Watts Campbell Company
Manufacturer of Stationery Steam Engines Established: 1851
Belt driven machinery
Corliss Steam Engine Facts
The Corliss steam engine was a superior design. It’s inventor/engineer decided not to patent it thus making it very popular, which may have been why Watts Campbell chose to build them.
From England to America, the visionary men who helped launch the second Industrial revolution. After established in 1851 as a company with family members George Watts, William Watts, Mary Watts and Charles Watts using a name is not certain, The Watts Campbell Company was incorporated in 1883 with the following stockholders:
MARY WATTS BELCHER
It took the invention of new machinery to build the massive Steam engines needed to power industry.
Wooden patterns, molten steel, sand castings, horse drawn carts on rails and over 300 men brought vision to reality.
What vistors are saying about Watts Campbell
The people who have visited this historic shop speak about their visit with president, Chad Watts, and hearing the stories of a by gone era.
When I was younger and learning the ropes of America’s industrial history, I was told that it was practically mandatory for me to visit one of the Crown Jewel’s of steam engine history, the Pratt Institute Power Plant in Brooklyn, NY. It was a living throwback to the Victorian era, a place worthy of being a museum itself. http://steampunkworkshop.com/v
Chad Watts was first introduced to me on January 21, 2012 by Chuck Taylor of the Watts Campbell Preservation Society, Inc. We were in the shops at 1270 McCarter Highway, in Newark, NJ. On this day, Chad had opened the shops to an Urban Exploration group from Manhattan who were wandering about taking “art photographs” of vintage machinery and the building interior. Others had also been invited, including the Roebling Chapter of the Society for Industrial Archaeology. Chuck Taylor brought me along because we are both interested in vintage equipment and industrial archaeology. I later found out that Chad’s motivation in opening the building on this day to this particular group of individuals was to promote broader Internet awareness of the building, the collection of early machine tools and his attempts to have it preserved; he knew photos taken that day would be posted on websites by the participants.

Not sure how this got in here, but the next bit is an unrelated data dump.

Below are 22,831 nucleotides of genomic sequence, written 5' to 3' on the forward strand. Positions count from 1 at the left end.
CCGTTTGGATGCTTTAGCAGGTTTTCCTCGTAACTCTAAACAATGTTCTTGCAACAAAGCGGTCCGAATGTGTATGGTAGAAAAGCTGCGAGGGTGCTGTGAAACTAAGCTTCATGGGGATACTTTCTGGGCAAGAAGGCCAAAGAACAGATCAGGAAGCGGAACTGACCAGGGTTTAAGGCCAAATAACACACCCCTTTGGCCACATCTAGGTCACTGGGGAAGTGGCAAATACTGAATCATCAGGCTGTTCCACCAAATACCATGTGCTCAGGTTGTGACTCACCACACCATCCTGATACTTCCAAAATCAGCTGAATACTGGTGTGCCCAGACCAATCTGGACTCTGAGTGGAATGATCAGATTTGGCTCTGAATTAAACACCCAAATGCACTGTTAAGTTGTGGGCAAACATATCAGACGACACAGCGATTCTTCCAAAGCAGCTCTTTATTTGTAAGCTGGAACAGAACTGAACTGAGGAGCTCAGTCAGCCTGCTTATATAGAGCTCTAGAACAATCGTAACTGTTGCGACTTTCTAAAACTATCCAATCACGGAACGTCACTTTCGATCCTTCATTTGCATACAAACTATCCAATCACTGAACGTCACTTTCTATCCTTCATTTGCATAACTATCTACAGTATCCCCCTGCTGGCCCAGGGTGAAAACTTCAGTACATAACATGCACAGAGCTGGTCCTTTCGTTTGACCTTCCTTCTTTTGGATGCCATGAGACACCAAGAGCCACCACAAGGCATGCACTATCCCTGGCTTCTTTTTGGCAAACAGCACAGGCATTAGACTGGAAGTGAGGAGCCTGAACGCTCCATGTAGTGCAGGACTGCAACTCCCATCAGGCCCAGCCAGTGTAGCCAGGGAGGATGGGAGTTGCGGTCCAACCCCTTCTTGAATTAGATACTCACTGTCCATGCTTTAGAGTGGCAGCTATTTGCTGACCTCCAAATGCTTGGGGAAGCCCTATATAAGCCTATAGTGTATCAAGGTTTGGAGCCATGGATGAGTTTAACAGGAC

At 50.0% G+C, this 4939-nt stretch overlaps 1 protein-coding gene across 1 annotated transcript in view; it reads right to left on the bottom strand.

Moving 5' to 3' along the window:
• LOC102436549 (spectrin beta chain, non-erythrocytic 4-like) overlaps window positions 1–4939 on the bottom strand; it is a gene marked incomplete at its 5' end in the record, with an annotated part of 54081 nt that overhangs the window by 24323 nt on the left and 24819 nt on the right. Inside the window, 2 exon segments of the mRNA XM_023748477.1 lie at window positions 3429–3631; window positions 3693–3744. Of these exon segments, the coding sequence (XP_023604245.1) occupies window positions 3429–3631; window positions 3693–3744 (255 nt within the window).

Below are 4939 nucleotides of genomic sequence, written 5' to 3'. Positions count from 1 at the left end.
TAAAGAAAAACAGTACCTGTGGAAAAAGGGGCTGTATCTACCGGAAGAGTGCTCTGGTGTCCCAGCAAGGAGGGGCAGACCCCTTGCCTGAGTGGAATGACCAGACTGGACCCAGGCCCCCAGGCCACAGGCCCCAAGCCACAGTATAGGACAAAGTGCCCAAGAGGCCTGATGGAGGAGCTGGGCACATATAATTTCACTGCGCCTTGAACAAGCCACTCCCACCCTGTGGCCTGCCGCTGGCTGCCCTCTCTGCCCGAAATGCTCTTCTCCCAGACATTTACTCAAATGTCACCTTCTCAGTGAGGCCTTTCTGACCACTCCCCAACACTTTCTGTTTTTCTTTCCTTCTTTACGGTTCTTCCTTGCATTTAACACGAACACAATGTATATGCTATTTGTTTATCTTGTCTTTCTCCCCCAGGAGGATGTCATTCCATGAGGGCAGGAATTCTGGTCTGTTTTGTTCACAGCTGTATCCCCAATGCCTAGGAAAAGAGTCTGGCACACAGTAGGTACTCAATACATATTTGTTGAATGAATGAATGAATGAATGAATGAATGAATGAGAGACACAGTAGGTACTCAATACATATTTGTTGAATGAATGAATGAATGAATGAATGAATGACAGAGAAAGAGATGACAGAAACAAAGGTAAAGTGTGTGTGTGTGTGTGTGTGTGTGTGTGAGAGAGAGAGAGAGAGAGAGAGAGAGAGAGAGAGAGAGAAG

Chad gave the group a tour of the facility, taking us through key areas and explaining both the history and people who worked in these areas. In the blacksmith shop he stopped by a metal rack with steam engine parts on it, proudly stating that it had been in that same location with those parts on it since he had been first coming to the shop as an employee in 1950. With a note of reverence in his voice, he brought our attention to the fine metal finish that was achieved by workers before the modern era using hand methods and vintage machinery. Likewise he explained the front office function, the oak office furniture, the people who sat behind the desks and his long family history of running the company and producing steam engines. Chad also spoke about how the Watts Campbell Co. survived into the 20th century by performing maintenance on numerous stationary steam engines and acquiring other steam engine manufacturer’s assets as they went out of business.
At the time of the tour, Chad was in negotiations with an environmental cleanup contractor for purchase of the building, therefore the shop had become cluttered because the prospective purchaser had become a tenant and his equipment was stored within and on the site. Chad was hoping to preserve the machinery by moving it to a location in Sussex County, NJ where he could open a non-profit museum. Shortly after meeting Chad, my company was hired to perform a Preliminary Assessment of the Watts Campbell Co. site in accordance with New Jersey property transfer regulations. Through this process I was privileged to interview Chad and benefited from his knowledge of site history and machinery usage. Chad has an incredible memory and can easily recite long explanations of the company actions that resulted in site conditions that I was observing. Chad’s desire to honor the work and expertise of Watts Campbell Company employees through preservation of the Company records and machinery was a recurring thread of thought that came through during these discussions
Join us as we share the preservation efforts of Charles (Chad) Watts. Ultimately we want to create a virtual Museum and 3D virtual reality model of the original building and machines.
Do you have videos or photos you would be willing to share? Contact us. TexasBeekeeper@gmail.com